Though petrol engines only account for around 2-3% of Peugeot Citroën sales in this sector at present, there is growing fleet demand for petrol, from the likes of the Post Office. Both companies are expecting growth in petrol sales though, particularly to urban customers and those operating in low emission zones.

With the front section of the chassis based on PSA’s EMP2 modular framework, as used in a range of Peugeot and Citroën SUVs and people-carriers, there are plenty of driver assistance and electronic safety aids on offer. Several of the assistance systems are made possible, as the vans have moved to electronic power assisted steering. However, few will be standard equipment in all but the top trim levels.

The most interesting options include a Surround Rear Vision system, that provides three different views to the rear of the van, for driving, manoeuvring and parking. This uses a 5” screen in place of the traditional rear-view mirror, with the driver able to toggle through the views on offer.

Overload indicator

The vans will also be the first to offer a factory-fit Overload Indicator in this sector. The system measures the load on both axles and provides a warning to the driver when 80% load is achieved. This allows for the driver and a passenger to travel without exceeding the maximum weight. At 100% load, a second warning is given, to prevent overloading.

Though outwardly similar, apart from the grilles and badges, there are some differences between the three vans. The Partner van uses Peugeot’s i-Cockpit layout, as seen on its cars, with a very compact steering wheel and a raised dash, that can be seen above the wheel, rather than through it. Both the Citroën and the Vauxhall vans use a more conventional dash layout and a regular sized steering wheel.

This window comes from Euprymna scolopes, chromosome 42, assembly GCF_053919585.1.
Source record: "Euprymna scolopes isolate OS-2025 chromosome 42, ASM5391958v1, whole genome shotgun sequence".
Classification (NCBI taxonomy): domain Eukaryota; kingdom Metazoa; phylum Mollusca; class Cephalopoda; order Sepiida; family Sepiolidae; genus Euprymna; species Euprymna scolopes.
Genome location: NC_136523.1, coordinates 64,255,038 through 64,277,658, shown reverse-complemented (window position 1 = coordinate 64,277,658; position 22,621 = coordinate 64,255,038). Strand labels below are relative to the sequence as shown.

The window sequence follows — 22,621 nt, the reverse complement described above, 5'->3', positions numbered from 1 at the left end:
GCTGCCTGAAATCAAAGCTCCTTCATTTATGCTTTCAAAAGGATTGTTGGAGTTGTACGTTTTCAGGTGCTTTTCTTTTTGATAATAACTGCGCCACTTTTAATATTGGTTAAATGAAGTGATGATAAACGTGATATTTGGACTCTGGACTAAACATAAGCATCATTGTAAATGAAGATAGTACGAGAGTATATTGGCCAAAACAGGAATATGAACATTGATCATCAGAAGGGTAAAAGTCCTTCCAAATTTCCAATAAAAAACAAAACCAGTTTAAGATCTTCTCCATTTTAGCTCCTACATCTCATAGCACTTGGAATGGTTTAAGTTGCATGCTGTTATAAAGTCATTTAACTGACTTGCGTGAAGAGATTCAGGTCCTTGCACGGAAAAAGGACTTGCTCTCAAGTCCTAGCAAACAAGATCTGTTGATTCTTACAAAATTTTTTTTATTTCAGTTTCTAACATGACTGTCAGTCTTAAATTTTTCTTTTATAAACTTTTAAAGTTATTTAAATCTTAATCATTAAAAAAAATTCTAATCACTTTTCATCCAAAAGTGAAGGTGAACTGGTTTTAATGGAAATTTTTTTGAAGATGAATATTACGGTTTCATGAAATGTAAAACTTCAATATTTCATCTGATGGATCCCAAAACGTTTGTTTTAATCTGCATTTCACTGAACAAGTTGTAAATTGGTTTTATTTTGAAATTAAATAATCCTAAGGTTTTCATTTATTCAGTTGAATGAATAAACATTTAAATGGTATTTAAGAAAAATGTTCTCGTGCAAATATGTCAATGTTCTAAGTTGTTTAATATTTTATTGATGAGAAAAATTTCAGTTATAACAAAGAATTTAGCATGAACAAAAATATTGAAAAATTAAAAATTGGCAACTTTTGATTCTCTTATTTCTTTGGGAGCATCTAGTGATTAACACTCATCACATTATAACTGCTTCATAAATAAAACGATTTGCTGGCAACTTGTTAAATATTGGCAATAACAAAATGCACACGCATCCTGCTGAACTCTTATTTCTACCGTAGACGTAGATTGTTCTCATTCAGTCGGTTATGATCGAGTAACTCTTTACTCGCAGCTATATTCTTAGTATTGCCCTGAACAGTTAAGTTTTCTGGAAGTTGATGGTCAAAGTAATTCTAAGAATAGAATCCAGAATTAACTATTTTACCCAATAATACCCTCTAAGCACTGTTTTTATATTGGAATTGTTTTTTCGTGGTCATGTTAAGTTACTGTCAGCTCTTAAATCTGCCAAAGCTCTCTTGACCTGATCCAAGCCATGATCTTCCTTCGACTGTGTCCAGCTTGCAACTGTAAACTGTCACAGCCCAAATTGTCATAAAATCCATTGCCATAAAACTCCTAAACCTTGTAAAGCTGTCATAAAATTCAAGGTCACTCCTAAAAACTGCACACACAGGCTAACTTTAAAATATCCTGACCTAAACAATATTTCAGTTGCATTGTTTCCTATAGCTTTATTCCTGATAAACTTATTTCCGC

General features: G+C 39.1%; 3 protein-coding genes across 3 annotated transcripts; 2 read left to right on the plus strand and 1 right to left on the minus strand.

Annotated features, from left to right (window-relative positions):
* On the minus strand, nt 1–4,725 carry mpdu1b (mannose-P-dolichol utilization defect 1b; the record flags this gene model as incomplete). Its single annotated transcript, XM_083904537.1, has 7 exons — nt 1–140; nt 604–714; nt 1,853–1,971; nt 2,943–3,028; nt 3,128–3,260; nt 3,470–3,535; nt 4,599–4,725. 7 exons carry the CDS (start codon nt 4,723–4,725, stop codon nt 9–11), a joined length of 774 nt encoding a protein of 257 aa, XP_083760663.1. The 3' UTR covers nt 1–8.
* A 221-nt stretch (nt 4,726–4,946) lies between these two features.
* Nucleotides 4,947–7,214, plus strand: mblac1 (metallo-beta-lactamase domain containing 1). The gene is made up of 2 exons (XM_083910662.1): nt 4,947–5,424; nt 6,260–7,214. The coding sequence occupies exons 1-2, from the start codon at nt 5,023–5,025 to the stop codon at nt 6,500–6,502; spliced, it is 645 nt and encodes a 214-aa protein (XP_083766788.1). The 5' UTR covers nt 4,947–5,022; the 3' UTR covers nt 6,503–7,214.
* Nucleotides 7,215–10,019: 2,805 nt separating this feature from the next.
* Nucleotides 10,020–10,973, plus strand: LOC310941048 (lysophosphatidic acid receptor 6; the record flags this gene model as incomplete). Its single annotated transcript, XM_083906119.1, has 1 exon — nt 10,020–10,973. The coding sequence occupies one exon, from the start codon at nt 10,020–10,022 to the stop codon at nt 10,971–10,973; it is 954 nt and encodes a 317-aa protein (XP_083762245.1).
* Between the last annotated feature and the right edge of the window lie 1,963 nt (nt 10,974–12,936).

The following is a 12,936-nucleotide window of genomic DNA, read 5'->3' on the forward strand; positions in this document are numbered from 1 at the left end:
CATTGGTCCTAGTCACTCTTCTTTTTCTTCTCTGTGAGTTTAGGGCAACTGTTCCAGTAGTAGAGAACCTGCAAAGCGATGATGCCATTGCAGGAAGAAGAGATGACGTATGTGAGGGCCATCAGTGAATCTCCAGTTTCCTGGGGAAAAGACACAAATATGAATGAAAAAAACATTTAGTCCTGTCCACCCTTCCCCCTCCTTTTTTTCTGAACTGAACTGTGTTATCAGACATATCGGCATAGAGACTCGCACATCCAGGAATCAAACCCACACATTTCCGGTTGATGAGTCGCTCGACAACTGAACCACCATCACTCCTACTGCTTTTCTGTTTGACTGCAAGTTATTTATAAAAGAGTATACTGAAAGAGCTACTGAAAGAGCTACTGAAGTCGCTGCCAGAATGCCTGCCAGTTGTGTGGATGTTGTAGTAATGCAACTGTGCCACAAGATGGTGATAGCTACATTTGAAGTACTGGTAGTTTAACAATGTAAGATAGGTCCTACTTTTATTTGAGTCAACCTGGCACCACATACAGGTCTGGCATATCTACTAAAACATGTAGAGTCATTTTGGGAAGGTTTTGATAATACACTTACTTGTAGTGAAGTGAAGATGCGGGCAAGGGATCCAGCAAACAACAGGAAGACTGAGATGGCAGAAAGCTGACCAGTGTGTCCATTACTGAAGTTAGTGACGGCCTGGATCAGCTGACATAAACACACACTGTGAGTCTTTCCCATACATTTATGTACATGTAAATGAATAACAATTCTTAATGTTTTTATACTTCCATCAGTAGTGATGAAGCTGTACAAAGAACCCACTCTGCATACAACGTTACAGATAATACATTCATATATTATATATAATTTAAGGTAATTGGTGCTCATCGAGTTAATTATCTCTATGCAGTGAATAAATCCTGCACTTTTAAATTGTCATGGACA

Partner and Berlingo will each be offered in four trim levels, while Vauxhall will have three model variants on offer. Peugeot’s base S model and the Berlingo X come with a full bulkhead, electric windows and mirrors, automatic headlights and daytime running lights. Technology includes ESC with Hill Start Assist, remote central locking, a DAB radio with Bluetooth and USB, plus Peugeot’s Connect SOS Assistance pack.

Move up to a Partner Grip or Berlingo Worker trim and you add an automatic electronic parking brake, Grip Control with hill descent, underbody protection, the Overload Indicator and a tyre pressure monitor. You also get 16” mud and snow tyres and a 30mm increase in ride height.